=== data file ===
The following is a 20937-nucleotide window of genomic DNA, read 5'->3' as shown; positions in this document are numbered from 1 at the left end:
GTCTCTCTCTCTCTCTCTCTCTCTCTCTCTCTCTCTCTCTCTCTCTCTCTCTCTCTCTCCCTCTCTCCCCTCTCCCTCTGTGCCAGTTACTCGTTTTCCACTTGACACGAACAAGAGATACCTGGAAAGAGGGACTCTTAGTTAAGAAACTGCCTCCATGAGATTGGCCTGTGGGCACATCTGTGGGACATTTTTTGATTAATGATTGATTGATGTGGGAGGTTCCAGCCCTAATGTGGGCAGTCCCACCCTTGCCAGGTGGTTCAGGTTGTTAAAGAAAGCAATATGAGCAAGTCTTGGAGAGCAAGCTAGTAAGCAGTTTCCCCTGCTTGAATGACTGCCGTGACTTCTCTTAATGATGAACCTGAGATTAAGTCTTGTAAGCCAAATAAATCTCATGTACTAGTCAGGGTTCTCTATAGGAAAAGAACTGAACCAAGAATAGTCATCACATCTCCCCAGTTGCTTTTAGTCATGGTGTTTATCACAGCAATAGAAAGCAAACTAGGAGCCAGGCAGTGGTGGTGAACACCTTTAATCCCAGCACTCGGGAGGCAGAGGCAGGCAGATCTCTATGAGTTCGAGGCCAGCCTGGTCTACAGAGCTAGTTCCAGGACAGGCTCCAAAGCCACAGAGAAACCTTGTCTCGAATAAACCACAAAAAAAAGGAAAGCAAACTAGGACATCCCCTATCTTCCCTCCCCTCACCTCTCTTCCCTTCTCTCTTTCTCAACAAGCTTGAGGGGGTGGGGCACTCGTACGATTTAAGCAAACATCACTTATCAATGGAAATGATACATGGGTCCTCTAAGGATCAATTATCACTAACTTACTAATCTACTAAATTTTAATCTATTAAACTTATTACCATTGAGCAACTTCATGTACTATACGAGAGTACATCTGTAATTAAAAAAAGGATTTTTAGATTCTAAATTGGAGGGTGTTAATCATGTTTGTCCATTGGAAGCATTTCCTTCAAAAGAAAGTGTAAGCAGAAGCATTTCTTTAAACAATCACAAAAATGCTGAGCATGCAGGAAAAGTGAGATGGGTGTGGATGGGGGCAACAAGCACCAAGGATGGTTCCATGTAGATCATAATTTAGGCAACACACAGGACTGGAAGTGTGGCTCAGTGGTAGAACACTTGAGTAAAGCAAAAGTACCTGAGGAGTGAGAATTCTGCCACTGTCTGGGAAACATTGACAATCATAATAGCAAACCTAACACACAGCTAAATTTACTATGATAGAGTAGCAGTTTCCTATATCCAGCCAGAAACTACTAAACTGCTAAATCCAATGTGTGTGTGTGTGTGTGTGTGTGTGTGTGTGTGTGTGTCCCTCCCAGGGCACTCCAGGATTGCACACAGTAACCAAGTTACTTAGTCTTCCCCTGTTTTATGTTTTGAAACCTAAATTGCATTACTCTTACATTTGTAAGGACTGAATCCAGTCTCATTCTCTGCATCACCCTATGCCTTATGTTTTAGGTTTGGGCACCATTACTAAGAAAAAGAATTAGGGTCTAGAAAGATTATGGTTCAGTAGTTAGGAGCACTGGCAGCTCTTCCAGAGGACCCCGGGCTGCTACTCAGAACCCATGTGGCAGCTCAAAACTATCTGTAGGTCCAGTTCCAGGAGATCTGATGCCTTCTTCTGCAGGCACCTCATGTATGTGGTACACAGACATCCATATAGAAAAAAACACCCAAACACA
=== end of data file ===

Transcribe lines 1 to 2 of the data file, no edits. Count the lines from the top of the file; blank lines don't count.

The following is a 20937-nucleotide window of genomic DNA, read 5'->3' as shown; positions in this document are numbered from 1 at the left end:
GTCTCTCTCTCTCTCTCTCTCTCTCTCTCTCTCTCTCTCTCTCTCTCTCTCTCTCTCTCCCTCTCTCCCCTCTCCCTCTGTGCCAGTTACTCGTTTTCCACTTGACACGAACAAGAGATACCTGGAAAGAGGGACTCTTAGTTAAGAAACTGCCTCCATGAGATTGGCCTGTGGGCACATCTGTGGGACATTTTTTGATTAATGATTGATTGATGTGGGAGGTTCCAGCCCTAATGTGGGCAGTCCCACCCTTGCCAGGTGGTTCAGGTTGTTAAAGAAAGCAATATGAGCAAGTCTTGGAGAGCAAGCTAGTAAGCAGTTTCCCCTGCTTGAATGACTGCCGTGACTTCTCTTAATGATGAACCTGAGATTAAGTCTTGTAAGCCAAATAAATCTCATGTACTAGTCAGGGTTCTCTATAGGAAAAGAACTGAACCAAGAATAGTCATCACATCTCCCCAGTTGCTTTTAGTCATGGTGTTTATCACAGCAATAGAAAGCAAACTAGGAGCCAGGCAGTGGTGGTGAACACCTTTAATCCCAGCACTCGGGAGGCAGAGGCAGGCAGATCTCTATGAGTTCGAGGCCAGCCTGGTCTACAGAGCTAGTTCCAGGACAGGCTCCAAAGCCACAGAGAAACCTTGTCTCGAATAAACCACAAAAAAAAGGAAAGCAAACTAGGACATCCCCTATCTTCCCTCCCCTCACCTCTCTTCCCTTCTCTCTTTCTCAACAAGCTTGAGGGGGTGGGGCACTCGTACGATTTAAGCAAACATCACTTATCAATGGAAATGATACATGGGTCCTCTAAGGATCAATTATCACTAACTTACTAATCTACTAAATTTTAATCTATTAAACTTATTACCATTGAGCAACTTCATGTACTATACGAGAGTACATCTGTAATTAAAAAAAGGATTTTTAGATTCTAAATTGGAGGGTGTTAATCATGTTTGTCCATTGGAAGCATTTCCTTCAAAAGAAAGTGTAAGCAGAAGCATTTCTTTAAACAATCACAAAAATGCTGAGCATGCAGGAAAAGTGAGATGGGTGTGGATGGGGGCAACAAGCACCAAGGATGGTTCCATGTAGATCATAATTTAGGCAACACACAGGACTGGAAGTGTGGCTCAGTGGTAGAACACTTGAGTAAAGCAAAAGTACCTGAGGAGTGAGAATTCTGCCACTGTCTGGGAAACATTGACAATCATAATAGCAAACCTAACACACAGCTAAATTTACTATGATAGAGTAGCAGTTTCCTATATCCAGCCAGAAACTACTAAACTGCTAAATCCAATGTGTGTGTGTGTGTGTGTGTGTGTGTGTGTGTGTGTGTCCCTCCCAGGGCACTCCAGGATTGCACACAGTAACCAAGTTACTTAGTCTTCCCCTGTTTTATGTTTTGAAACCTAAATTGCATTACTCTTACATTTGTAAGGACTGAATCCAGTCTCATTCTCTGCATCACCCTATGCCTTATGTTTTAGGTTTGGGCACCATTACTAAGAAAAAGAATTAGGGTCTAGAAAGATTATGGTTCAGTAGTTAGGAGCACTGGCAGCTCTTCCAGAGGACCCCGGGCTGCTACTCAGAACCCATGTGGCAGCTCAAAACTATCTGTAGGTCCAGTTCCAGGAGATCTGATGCCTTCTTCTGCAGGCACCTCATGTATGTGGTACACAGACATCCATATAGAAAAAAACACCCAAACACA